In most cases, this word is now accompanied with an adjective which determines its signification; as bad plight; miserable or wretched plight; good plight.

2. Pledge; gage.

The Lord, whose hand must take my plight.

3. A fold [L. plica;] a double; a plait.

All in a silken Camus, lily white,

Purfled upon with many a folded plight.

4. A garment. [Not used.]

PLIGHT, n. [plite; L. plicatus, implicatus, implicitus.]

  1. Literally, a state of being involved, hence, perplexity, distress, or a distressed state or condition; as, a miserable plight. But the word by itself does not ordinarily imply distress. Hence,
  2. Condition; state; and sometimes good case; as, to keep cattle in plight. In most cases, this word is now accompanied with an adjective which determines its signification; as, bad plight, miserable or wretched plight; good plight.
  3. Pledge; gage. The Lord, whose hand must take my plight. – Shak.
  4. A fold, [L. plica;] a double; a plait. All in a silken Camus, lily white, / Purified upon with many a folded plight. [Obs.] – Spenser.
  5. A garment. [Not used.] – Chapman.

PLIGHT, v.t. [plite; Sax. plihtan, to pledge, and to expose to danger or rather perhaps to perplexity; Sw. beplichta, to bind; D. pligt, duty, mortgage; G. pflicht, duty, pledge; Dan. pligt, duty, obligation; pligtig, bound, obliged; Sw. plicht. This seems to be the Teutonic form of the Celtic pledge, Fr. pleige, pleiger. L. plico, Gr. πλεκω, It. piegare, Sp. plegar, Fr. plier, Arm. plega, W. plygu, to fold; Sp. pleyto, a covenant or contract; and the G. flechten, to braid, coinciding with the L. flecto, to bend, appears to be of the same family. If the elements are Lg, as I suspect, pledge and plight are formed on the root of lay, Arm. lacqaat. To pledge or plight is to lay down, throw down, set or deposit. Plight may however be more directly from the root of L. ligo, but this is of the same family. See Alloy and Ply.]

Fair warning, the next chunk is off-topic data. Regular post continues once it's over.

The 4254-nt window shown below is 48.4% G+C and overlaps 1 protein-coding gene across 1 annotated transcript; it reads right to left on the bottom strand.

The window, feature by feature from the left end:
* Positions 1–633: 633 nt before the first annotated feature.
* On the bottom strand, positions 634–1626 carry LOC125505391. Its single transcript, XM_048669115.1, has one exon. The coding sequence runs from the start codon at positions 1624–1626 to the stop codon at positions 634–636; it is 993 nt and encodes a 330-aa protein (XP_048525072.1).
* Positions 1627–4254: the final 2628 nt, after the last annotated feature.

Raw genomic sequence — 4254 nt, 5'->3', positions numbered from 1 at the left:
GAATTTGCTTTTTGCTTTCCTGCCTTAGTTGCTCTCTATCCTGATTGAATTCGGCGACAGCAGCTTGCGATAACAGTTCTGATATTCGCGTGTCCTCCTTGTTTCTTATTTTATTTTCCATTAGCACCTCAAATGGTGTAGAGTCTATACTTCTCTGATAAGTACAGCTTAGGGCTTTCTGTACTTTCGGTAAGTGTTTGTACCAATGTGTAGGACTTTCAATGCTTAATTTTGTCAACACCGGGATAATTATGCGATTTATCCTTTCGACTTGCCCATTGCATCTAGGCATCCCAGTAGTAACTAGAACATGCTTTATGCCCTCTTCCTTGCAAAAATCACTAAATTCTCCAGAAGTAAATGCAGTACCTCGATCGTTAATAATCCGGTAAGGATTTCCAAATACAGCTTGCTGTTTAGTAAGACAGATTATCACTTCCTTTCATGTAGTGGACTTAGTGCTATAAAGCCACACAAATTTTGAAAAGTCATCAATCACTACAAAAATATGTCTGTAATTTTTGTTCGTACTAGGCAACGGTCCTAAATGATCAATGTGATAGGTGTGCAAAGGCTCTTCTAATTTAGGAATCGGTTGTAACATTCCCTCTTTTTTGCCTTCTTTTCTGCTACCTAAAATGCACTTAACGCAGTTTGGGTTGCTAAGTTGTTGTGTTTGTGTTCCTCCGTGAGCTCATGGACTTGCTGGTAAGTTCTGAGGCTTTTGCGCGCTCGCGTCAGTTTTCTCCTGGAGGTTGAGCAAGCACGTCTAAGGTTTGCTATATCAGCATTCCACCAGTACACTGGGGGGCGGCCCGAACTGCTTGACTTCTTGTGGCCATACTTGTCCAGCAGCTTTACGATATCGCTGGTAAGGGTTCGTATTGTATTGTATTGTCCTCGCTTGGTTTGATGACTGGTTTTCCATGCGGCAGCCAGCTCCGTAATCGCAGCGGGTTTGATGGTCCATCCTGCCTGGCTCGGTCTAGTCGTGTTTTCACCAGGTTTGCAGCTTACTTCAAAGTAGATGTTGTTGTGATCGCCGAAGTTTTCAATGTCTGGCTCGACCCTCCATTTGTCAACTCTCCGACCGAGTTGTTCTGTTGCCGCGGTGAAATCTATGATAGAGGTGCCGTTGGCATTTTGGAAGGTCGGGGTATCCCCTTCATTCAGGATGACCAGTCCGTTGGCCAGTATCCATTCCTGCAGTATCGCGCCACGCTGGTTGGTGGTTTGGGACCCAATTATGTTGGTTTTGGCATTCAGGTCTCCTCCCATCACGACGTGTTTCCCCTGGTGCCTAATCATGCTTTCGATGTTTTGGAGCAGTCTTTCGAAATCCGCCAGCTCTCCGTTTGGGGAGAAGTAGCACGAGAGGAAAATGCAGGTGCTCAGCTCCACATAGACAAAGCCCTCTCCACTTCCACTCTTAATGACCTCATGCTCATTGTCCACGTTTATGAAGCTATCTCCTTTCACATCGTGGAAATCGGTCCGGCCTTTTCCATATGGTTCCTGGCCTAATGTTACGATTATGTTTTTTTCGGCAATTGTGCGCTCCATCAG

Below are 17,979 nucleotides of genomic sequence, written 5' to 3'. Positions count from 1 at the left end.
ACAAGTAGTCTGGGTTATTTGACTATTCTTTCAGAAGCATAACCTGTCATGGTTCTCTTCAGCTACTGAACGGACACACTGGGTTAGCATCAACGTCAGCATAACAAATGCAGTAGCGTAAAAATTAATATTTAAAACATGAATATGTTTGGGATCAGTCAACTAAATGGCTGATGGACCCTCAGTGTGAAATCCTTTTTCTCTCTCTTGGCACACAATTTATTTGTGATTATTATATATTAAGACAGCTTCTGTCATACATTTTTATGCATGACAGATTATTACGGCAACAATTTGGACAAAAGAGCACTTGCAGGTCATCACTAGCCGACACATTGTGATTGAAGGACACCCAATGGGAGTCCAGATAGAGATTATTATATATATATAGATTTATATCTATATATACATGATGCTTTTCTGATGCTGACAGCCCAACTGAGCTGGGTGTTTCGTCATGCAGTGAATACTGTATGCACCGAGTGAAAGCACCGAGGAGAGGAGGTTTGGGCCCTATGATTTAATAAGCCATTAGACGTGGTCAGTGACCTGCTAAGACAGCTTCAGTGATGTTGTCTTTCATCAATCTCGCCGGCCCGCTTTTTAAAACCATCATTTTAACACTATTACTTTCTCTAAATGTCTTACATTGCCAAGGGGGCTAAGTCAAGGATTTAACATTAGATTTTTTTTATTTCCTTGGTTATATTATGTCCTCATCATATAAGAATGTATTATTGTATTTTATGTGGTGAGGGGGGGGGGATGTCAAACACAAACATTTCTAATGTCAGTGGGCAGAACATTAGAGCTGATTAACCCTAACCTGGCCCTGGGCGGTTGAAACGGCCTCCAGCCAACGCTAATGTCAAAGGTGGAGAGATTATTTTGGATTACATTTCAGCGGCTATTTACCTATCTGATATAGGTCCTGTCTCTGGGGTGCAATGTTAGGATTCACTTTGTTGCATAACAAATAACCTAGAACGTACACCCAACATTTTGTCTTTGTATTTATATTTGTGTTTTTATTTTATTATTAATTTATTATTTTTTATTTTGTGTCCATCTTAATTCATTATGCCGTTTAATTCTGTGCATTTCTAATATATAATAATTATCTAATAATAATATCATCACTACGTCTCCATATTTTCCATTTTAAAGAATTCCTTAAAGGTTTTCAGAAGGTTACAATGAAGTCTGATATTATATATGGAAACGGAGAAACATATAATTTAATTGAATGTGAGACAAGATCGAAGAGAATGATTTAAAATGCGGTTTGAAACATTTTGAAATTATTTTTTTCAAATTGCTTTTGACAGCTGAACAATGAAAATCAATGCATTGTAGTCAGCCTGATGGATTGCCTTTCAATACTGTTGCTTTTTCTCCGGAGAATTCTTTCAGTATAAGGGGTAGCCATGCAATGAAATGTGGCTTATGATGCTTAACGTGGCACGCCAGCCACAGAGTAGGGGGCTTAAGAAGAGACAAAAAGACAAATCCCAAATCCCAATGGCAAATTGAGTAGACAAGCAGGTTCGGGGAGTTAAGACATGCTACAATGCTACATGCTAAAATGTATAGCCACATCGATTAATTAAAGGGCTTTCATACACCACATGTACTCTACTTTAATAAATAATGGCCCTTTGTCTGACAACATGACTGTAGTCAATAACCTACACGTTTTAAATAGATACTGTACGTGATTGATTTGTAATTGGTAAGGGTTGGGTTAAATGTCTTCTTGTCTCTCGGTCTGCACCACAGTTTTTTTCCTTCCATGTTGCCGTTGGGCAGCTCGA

1. To pledge; to give as security for the performance of some act; but never applied to property or goods. We say, he plighted his hand, his faith, his vows, his honor, his truth or troth. Pledge is applied to property as well as to word, faith, truth, honor, &c. To plight faith is, as it were, to deposit it in pledge for the performance of an act, on the non-performance of which, the pledge is forfeited.
  2. To weave; to braid. – Spenser. Milton. [This is the primary sense of the word, L. plico, but now obsolete.]

Plight
  1. imp. & p. p. of Plight, to pledge.

    Chaucer.
  2. imp. & p. p. of Pluck.

    Chaucer.
  3. To weave; to braid; to fold; to plait.

    [Obs.] "To sew and plight." Chaucer.

    A plighted garment of divers colors. Milton.

  4. A network; a plait; a fold; rarely a garment.

    [Obs.] "Many a folded plight." Spenser.
  5. That which is exposed to risk; that which is plighted or pledged; security; a gage; a pledge.